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Norwegian pension fund ditches oil sands investment

oil sands investmentNorway’s Kommunal Landspensjonskasse (KLP) pension fund has ditched investing in oil sands as part of its ongoing strategy to align its investments with a low-carbon society.

KLP – the largest pension fund in the Nordic country with over $81 billion of assets – will now exclude companies that generate more than 5% of their revenue from oil sands-based companies.

The fund is blacklisting five companies worth $58 million (€52.8 million) of equity holdings – four of which are Canadian, and one is Russian.

“These industries represent highly risky and environmentally damaging operations which can now be replaced by clean energy alternatives through renewable power like solar and wind, battery storage, and the growth of electric vehicles,” said chief executive Sverre Thorne.

KLP aims to send a signal to the markets that oil sands should not form part of the current and future energy supply, said Thorne.

“We hope that other large asset managers will follow this example. By going coal and oil sands free, we are sending a strong message on the urgency of shifting from fossil to renewable energy,” he added.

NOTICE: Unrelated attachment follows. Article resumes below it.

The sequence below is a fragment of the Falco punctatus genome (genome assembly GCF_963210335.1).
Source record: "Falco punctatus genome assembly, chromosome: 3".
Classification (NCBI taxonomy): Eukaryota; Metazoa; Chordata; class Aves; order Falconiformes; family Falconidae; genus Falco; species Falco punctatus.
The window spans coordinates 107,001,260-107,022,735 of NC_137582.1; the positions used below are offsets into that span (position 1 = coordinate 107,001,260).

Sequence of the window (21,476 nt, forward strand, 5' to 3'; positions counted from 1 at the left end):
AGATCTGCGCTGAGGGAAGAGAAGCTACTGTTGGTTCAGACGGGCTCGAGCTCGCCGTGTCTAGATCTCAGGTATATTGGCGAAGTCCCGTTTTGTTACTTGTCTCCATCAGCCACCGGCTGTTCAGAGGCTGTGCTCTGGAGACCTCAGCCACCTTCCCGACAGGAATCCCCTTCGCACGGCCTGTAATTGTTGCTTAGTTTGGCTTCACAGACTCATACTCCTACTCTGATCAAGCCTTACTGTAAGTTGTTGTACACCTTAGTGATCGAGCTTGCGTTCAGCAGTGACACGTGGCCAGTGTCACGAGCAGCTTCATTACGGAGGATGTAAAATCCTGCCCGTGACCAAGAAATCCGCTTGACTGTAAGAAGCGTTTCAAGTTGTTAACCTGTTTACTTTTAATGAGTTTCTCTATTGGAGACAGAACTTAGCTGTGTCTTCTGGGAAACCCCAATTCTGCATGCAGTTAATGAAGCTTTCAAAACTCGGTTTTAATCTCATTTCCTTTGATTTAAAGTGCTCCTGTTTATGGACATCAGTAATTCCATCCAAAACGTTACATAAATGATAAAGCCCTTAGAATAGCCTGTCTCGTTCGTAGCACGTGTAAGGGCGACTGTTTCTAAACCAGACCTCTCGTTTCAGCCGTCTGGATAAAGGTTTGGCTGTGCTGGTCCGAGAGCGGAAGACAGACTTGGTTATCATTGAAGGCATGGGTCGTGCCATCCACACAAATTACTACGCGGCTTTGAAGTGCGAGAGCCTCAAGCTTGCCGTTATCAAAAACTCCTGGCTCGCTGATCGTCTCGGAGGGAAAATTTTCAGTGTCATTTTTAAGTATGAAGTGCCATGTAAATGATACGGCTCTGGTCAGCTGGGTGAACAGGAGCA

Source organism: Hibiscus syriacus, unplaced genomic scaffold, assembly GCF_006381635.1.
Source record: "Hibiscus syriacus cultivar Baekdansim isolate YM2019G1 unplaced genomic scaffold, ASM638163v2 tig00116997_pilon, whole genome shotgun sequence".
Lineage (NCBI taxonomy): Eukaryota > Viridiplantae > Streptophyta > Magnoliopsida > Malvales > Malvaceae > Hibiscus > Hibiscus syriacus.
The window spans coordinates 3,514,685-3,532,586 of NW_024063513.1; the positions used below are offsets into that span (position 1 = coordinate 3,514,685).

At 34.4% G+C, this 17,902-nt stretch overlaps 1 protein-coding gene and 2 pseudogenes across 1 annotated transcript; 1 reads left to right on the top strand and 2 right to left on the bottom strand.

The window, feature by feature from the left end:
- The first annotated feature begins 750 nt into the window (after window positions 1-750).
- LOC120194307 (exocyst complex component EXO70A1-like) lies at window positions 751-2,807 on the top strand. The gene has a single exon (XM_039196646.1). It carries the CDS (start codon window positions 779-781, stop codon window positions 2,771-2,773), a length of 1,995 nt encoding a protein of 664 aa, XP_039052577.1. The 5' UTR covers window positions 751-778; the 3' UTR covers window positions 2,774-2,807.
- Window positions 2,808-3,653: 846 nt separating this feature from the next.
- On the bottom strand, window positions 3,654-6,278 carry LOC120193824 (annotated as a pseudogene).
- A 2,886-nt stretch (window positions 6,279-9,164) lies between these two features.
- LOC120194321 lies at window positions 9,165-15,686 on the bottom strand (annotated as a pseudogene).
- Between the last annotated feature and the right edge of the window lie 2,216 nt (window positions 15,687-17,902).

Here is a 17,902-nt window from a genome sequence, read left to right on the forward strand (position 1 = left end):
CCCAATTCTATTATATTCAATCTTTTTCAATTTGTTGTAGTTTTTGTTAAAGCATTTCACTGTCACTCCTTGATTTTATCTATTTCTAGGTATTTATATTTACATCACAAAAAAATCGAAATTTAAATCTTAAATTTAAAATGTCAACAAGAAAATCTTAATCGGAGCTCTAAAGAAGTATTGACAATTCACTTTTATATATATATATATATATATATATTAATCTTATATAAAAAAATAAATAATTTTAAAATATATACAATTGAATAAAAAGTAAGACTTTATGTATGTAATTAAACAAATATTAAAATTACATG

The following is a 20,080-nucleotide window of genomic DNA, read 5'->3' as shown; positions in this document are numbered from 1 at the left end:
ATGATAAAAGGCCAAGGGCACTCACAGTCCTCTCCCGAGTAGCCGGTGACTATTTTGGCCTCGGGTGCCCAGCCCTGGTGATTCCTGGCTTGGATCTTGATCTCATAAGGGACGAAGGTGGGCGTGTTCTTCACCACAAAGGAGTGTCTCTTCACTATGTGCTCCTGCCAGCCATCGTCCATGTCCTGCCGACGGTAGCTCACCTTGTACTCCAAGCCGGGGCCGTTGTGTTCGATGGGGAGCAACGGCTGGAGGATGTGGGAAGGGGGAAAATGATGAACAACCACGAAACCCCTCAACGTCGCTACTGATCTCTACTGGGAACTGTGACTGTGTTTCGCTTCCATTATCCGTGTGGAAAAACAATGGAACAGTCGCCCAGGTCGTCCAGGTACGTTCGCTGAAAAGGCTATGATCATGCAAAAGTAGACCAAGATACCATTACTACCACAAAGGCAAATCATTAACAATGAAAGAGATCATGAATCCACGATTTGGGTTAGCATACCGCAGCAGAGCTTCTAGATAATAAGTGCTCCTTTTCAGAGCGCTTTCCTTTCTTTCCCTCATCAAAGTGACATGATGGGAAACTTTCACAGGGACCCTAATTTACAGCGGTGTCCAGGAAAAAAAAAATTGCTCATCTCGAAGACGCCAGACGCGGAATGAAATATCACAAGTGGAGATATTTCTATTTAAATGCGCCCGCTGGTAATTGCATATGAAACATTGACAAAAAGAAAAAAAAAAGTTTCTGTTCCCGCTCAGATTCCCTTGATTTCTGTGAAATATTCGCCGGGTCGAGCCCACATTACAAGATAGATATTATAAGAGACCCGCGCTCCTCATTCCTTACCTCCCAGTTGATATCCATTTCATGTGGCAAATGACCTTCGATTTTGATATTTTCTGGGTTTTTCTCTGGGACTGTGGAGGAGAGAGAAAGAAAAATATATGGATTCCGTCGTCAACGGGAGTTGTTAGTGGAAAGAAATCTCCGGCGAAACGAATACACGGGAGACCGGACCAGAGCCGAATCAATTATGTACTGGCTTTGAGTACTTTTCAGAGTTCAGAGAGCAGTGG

As part of the decision, KLP will exclude Cenovus Energy, Suncor Energy, Imperial Oil (69.6% owned by ExxonMobil)1, Husky Energy and Tatneft PAO.

Equity holdings divested were valued at over 305 million Norwegian krona (US$33 million) plus 229 million Norwegian krona in bonds (US$25 million).

Previously the fund excluded companies with 30% of their business coming from oil sands, but has lowered the threshold.

Over the last few years there has been a pronounced trend for some asset owners to ditch investment in fossil fuel companies, including the UK’s National Trust and Norway’s sovereign wealth fund this year.

Holland’s ABP pension fund also recently came under criticism over an alleged increase in its fossil fuel investments.

A spokesperson for the fund defended the investments, saying growth was likely driven by higher oil prices and market effects rather than a shift in strategy.

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